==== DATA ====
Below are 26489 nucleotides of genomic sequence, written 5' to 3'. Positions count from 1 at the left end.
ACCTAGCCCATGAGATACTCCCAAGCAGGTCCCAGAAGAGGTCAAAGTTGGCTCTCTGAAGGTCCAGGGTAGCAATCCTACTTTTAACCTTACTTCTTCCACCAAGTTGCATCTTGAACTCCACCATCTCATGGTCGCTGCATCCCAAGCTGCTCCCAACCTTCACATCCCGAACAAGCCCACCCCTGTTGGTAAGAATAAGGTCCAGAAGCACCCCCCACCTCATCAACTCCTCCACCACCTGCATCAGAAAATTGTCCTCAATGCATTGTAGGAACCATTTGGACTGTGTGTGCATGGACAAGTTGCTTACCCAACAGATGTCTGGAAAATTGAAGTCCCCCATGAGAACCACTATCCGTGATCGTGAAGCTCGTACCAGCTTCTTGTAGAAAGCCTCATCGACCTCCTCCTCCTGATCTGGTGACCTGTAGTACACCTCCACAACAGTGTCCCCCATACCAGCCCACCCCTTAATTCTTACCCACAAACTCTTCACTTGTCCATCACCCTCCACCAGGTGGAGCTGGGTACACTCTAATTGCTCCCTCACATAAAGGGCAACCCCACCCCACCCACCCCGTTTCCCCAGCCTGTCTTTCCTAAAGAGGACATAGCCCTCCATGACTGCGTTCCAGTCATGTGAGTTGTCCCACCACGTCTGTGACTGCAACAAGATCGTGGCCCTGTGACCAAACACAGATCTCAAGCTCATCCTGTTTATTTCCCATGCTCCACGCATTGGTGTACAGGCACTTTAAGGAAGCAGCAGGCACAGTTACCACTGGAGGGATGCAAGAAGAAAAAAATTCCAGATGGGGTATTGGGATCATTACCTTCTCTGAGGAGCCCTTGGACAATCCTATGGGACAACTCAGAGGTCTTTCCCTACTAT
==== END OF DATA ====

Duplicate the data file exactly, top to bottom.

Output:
Below are 26489 nucleotides of genomic sequence, written 5' to 3'. Positions count from 1 at the left end.
ACCTAGCCCATGAGATACTCCCAAGCAGGTCCCAGAAGAGGTCAAAGTTGGCTCTCTGAAGGTCCAGGGTAGCAATCCTACTTTTAACCTTACTTCTTCCACCAAGTTGCATCTTGAACTCCACCATCTCATGGTCGCTGCATCCCAAGCTGCTCCCAACCTTCACATCCCGAACAAGCCCACCCCTGTTGGTAAGAATAAGGTCCAGAAGCACCCCCCACCTCATCAACTCCTCCACCACCTGCATCAGAAAATTGTCCTCAATGCATTGTAGGAACCATTTGGACTGTGTGTGCATGGACAAGTTGCTTACCCAACAGATGTCTGGAAAATTGAAGTCCCCCATGAGAACCACTATCCGTGATCGTGAAGCTCGTACCAGCTTCTTGTAGAAAGCCTCATCGACCTCCTCCTCCTGATCTGGTGACCTGTAGTACACCTCCACAACAGTGTCCCCCATACCAGCCCACCCCTTAATTCTTACCCACAAACTCTTCACTTGTCCATCACCCTCCACCAGGTGGAGCTGGGTACACTCTAATTGCTCCCTCACATAAAGGGCAACCCCACCCCACCCACCCCGTTTCCCCAGCCTGTCTTTCCTAAAGAGGACATAGCCCTCCATGACTGCGTTCCAGTCATGTGAGTTGTCCCACCACGTCTGTGACTGCAACAAGATCGTGGCCCTGTGACCAAACACAGATCTCAAGCTCATCCTGTTTATTTCCCATGCTCCACGCATTGGTGTACAGGCACTTTAAGGAAGCAGCAGGCACAGTTACCACTGGAGGGATGCAAGAAGAAAAAAATTCCAGATGGGGTATTGGGATCATTACCTTCTCTGAGGAGCCCTTGGACAATCCTATGGGACAACTCAGAGGTCTTTCCCTACTAT